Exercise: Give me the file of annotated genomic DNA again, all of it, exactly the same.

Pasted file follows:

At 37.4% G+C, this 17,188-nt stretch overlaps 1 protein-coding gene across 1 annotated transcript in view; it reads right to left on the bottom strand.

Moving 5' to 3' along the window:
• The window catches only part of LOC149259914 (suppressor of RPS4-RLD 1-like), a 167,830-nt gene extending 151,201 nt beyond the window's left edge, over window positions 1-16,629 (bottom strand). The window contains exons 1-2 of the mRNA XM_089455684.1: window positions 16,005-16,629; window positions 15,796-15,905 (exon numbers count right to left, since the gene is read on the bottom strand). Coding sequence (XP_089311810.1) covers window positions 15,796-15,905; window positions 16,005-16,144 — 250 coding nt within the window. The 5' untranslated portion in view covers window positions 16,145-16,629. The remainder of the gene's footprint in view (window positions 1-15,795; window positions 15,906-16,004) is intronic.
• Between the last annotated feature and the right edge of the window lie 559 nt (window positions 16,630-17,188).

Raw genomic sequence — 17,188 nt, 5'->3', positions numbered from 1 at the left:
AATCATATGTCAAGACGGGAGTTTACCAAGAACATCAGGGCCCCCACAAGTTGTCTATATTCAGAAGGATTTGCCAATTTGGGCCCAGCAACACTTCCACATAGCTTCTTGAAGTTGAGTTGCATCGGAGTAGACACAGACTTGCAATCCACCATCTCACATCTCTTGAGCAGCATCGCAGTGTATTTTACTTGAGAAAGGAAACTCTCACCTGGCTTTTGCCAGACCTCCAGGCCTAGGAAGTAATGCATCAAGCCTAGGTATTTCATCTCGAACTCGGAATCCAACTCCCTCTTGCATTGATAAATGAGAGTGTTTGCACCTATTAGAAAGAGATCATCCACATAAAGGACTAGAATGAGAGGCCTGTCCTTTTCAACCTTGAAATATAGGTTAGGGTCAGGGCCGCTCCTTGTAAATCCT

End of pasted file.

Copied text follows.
At 37.4% G+C, this 17,188-nt stretch overlaps 1 protein-coding gene across 1 annotated transcript in view; it reads right to left on the bottom strand.

Moving 5' to 3' along the window:
• The window catches only part of LOC149259914 (suppressor of RPS4-RLD 1-like), a 167,830-nt gene extending 151,201 nt beyond the window's left edge, over window positions 1-16,629 (bottom strand). The window contains exons 1-2 of the mRNA XM_089455684.1: window positions 16,005-16,629; window positions 15,796-15,905 (exon numbers count right to left, since the gene is read on the bottom strand). Coding sequence (XP_089311810.1) covers window positions 15,796-15,905; window positions 16,005-16,144 — 250 coding nt within the window. The 5' untranslated portion in view covers window positions 16,145-16,629. The remainder of the gene's footprint in view (window positions 1-15,795; window positions 15,906-16,004) is intronic.
• Between the last annotated feature and the right edge of the window lie 559 nt (window positions 16,630-17,188).

Raw genomic sequence — 17,188 nt, 5'->3', positions numbered from 1 at the left:
AATCATATGTCAAGACGGGAGTTTACCAAGAACATCAGGGCCCCCACAAGTTGTCTATATTCAGAAGGATTTGCCAATTTGGGCCCAGCAACACTTCCACATAGCTTCTTGAAGTTGAGTTGCATCGGAGTAGACACAGACTTGCAATCCACCATCTCACATCTCTTGAGCAGCATCGCAGTGTATTTTACTTGAGAAAGGAAACTCTCACCTGGCTTTTGCCAGACCTCCAGGCCTAGGAAGTAATGCATCAAGCCTAGGTATTTCATCTCGAACTCGGAATCCAACTCCCTCTTGCATTGATAAATGAGAGTGTTTGCACCTATTAGAAAGAGATCATCCACATAAAGGACTAGAATGAGAGGCCTGTCCTTTTCAACCTTGAAATATAGGTTAGGGTCAGGGCCGCTCCTTGTAAATCCT